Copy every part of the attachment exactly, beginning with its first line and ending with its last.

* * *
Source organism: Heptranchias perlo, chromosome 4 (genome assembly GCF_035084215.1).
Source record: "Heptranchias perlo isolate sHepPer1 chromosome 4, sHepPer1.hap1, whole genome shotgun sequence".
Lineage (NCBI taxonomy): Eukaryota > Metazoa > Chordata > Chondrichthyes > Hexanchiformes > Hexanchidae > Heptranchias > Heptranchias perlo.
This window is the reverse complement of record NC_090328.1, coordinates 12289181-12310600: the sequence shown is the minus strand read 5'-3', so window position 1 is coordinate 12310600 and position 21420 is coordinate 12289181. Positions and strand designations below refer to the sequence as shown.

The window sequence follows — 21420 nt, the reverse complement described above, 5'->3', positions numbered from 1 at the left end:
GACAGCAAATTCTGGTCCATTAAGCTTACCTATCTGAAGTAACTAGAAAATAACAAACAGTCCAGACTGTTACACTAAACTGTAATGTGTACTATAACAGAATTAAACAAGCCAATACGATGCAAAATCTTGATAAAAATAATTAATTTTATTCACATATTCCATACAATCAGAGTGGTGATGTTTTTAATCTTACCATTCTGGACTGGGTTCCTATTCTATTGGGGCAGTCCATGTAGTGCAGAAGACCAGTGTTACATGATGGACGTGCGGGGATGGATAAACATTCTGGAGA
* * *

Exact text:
Source organism: Heptranchias perlo, chromosome 4 (genome assembly GCF_035084215.1).
Source record: "Heptranchias perlo isolate sHepPer1 chromosome 4, sHepPer1.hap1, whole genome shotgun sequence".
Lineage (NCBI taxonomy): Eukaryota > Metazoa > Chordata > Chondrichthyes > Hexanchiformes > Hexanchidae > Heptranchias > Heptranchias perlo.
This window is the reverse complement of record NC_090328.1, coordinates 12289181-12310600: the sequence shown is the minus strand read 5'-3', so window position 1 is coordinate 12310600 and position 21420 is coordinate 12289181. Positions and strand designations below refer to the sequence as shown.

The window sequence follows — 21420 nt, the reverse complement described above, 5'->3', positions numbered from 1 at the left end:
GACAGCAAATTCTGGTCCATTAAGCTTACCTATCTGAAGTAACTAGAAAATAACAAACAGTCCAGACTGTTACACTAAACTGTAATGTGTACTATAACAGAATTAAACAAGCCAATACGATGCAAAATCTTGATAAAAATAATTAATTTTATTCACATATTCCATACAATCAGAGTGGTGATGTTTTTAATCTTACCATTCTGGACTGGGTTCCTATTCTATTGGGGCAGTCCATGTAGTGCAGAAGACCAGTGTTACATGATGGACGTGCGGGGATGGATAAACATTCTGGAGA